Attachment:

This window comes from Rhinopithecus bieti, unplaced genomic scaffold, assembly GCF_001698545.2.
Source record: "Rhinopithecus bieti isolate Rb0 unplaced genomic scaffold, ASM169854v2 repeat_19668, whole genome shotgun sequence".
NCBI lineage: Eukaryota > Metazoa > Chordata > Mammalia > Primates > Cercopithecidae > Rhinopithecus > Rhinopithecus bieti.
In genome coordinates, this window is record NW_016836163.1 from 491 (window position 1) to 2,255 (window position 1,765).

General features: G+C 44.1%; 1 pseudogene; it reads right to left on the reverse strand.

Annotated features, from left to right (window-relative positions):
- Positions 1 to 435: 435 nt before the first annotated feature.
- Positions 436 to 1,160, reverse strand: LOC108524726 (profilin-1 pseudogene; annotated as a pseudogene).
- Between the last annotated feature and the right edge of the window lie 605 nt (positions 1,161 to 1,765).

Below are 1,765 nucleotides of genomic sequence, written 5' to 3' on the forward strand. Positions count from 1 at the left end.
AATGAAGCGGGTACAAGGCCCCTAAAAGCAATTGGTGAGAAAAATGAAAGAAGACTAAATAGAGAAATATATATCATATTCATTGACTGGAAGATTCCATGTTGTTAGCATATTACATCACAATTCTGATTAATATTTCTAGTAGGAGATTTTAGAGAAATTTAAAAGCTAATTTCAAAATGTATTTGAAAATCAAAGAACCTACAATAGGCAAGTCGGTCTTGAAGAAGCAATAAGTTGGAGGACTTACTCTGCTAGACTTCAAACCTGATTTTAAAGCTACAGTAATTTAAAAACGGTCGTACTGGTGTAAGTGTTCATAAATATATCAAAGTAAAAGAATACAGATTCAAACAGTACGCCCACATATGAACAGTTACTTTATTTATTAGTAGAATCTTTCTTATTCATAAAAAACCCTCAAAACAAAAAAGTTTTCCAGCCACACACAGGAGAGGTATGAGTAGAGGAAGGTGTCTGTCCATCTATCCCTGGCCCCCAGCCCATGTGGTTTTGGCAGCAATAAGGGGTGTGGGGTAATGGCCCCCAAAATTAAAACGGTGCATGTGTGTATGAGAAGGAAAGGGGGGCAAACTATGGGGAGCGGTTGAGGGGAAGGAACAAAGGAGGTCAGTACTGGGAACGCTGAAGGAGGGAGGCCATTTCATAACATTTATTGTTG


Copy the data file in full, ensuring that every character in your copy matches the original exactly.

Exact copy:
This window comes from Rhinopithecus bieti, unplaced genomic scaffold, assembly GCF_001698545.2.
Source record: "Rhinopithecus bieti isolate Rb0 unplaced genomic scaffold, ASM169854v2 repeat_19668, whole genome shotgun sequence".
NCBI lineage: Eukaryota > Metazoa > Chordata > Mammalia > Primates > Cercopithecidae > Rhinopithecus > Rhinopithecus bieti.
In genome coordinates, this window is record NW_016836163.1 from 491 (window position 1) to 2,255 (window position 1,765).

General features: G+C 44.1%; 1 pseudogene; it reads right to left on the reverse strand.

Annotated features, from left to right (window-relative positions):
- Positions 1 to 435: 435 nt before the first annotated feature.
- Positions 436 to 1,160, reverse strand: LOC108524726 (profilin-1 pseudogene; annotated as a pseudogene).
- Between the last annotated feature and the right edge of the window lie 605 nt (positions 1,161 to 1,765).

Below are 1,765 nucleotides of genomic sequence, written 5' to 3' on the forward strand. Positions count from 1 at the left end.
AATGAAGCGGGTACAAGGCCCCTAAAAGCAATTGGTGAGAAAAATGAAAGAAGACTAAATAGAGAAATATATATCATATTCATTGACTGGAAGATTCCATGTTGTTAGCATATTACATCACAATTCTGATTAATATTTCTAGTAGGAGATTTTAGAGAAATTTAAAAGCTAATTTCAAAATGTATTTGAAAATCAAAGAACCTACAATAGGCAAGTCGGTCTTGAAGAAGCAATAAGTTGGAGGACTTACTCTGCTAGACTTCAAACCTGATTTTAAAGCTACAGTAATTTAAAAACGGTCGTACTGGTGTAAGTGTTCATAAATATATCAAAGTAAAAGAATACAGATTCAAACAGTACGCCCACATATGAACAGTTACTTTATTTATTAGTAGAATCTTTCTTATTCATAAAAAACCCTCAAAACAAAAAAGTTTTCCAGCCACACACAGGAGAGGTATGAGTAGAGGAAGGTGTCTGTCCATCTATCCCTGGCCCCCAGCCCATGTGGTTTTGGCAGCAATAAGGGGTGTGGGGTAATGGCCCCCAAAATTAAAACGGTGCATGTGTGTATGAGAAGGAAAGGGGGGCAAACTATGGGGAGCGGTTGAGGGGAAGGAACAAAGGAGGTCAGTACTGGGAACGCTGAAGGAGGGAGGCCATTTCATAACATTTATTGTTG